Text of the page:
An economist demonstrates how LGBT equality and inclusion within organizations increases their bottom line and allows for countries’ economies to flourish
We know that homophobia harms LGBT individuals in many ways, but economist M. V. Lee Badgett argues that in addition to moral and human rights reasons for equality, we can now also make a financial argument. Finding that homophobia and transphobia cost 1% or more of a country’s GDP, Badgett expertly uses recent research and statistics to analyze how these hostile practices and environments affect both the US and global economies.
LGBT equality remains a persistent and pertinent issue. The continued passing of discriminatory laws, people being fired from jobs for their sexual orientation and/or gender identity, harassment and bullying in school, violence and hate crimes on the streets, exclusion from intolerant families, and health effects of stigma all make it incredibly difficult to live a good life. Examining the consequences of anti-LGBT practices across multiple countries, including the US, Canada, the UK, Australia, India and the Philippines, Badgett reveals the expensive repercussions of hate and discrimination, and how our economy loses when we miss out on the full benefit of LGBT people’s potential contributions.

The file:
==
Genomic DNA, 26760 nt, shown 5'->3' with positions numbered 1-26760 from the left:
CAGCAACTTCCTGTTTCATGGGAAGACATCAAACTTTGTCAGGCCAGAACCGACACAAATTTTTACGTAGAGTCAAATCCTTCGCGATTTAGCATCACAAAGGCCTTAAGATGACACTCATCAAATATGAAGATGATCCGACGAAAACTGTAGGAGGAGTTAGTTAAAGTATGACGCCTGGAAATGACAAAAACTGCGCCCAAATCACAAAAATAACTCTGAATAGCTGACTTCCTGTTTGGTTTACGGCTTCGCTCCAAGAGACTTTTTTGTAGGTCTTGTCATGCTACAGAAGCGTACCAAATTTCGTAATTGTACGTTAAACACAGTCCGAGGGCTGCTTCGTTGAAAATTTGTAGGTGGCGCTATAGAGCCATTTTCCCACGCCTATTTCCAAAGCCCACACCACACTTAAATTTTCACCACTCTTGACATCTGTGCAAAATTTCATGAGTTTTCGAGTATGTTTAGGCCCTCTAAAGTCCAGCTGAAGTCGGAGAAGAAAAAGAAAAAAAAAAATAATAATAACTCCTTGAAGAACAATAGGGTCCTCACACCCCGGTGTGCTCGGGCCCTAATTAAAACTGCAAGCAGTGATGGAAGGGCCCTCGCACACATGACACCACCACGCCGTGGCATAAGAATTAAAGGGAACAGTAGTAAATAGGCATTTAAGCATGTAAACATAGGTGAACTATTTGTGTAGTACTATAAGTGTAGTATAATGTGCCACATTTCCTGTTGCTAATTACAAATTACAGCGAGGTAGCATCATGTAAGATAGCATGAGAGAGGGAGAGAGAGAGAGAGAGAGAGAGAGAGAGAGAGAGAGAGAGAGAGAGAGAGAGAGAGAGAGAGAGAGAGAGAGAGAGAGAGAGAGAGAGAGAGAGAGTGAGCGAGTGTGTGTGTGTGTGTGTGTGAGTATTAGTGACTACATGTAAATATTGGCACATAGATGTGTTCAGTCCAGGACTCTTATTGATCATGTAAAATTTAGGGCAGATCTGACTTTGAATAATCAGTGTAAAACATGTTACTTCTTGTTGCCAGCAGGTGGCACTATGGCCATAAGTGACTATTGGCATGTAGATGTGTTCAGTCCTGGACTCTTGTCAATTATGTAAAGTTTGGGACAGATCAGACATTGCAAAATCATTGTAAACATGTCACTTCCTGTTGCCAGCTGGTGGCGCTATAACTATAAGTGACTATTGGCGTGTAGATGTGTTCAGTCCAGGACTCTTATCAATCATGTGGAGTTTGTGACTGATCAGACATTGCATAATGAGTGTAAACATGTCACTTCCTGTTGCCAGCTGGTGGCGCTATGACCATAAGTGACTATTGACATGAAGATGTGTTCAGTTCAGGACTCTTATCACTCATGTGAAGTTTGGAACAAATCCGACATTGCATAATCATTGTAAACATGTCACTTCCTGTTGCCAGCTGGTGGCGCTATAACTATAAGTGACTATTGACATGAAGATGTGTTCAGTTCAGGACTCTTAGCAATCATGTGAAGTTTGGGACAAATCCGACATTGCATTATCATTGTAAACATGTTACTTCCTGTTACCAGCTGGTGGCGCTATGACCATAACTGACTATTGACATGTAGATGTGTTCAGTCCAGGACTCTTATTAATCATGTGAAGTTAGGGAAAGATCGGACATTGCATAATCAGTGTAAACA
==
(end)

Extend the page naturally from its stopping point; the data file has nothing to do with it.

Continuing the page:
Badgett, a professor of economics at UMass Amherst, contends in her sober and well-documented debut that discrimination against LGBTQ people "means limiting the skills, knowledge, and abilities that are available to improve economies and societies." She details the unfair treatment of "sexual and gender minorities" in the realms of education, business, and healthcare, and presents evidence suggesting that when companies enact "LGBTQ-inclusive policies" whether voluntarily or to comply with state or federal laws employee innovation, productivity, and retention improve, as do bottom-line measures such as stock performance. Citing research she conducted for the World Bank, Badgett notes that homophobia and transphobia cost India as much as 1% of its gross domestic product. She offers data to prove that corporate advocacy drives both queer entrepreneurial success and broader social change, and that LGBTQ-friendly multinational corporations push local competitors to enact nondiscriminatory policies. Badgett's logical arguments and copious evidence will resonate with business leaders and policy makers, and human rights activists will appreciate her good-faith efforts to reassure them that the economic and moral arguments for reform are complementary. This cogent account makes a persuasive case that everyone benefits from LGBTQ equality.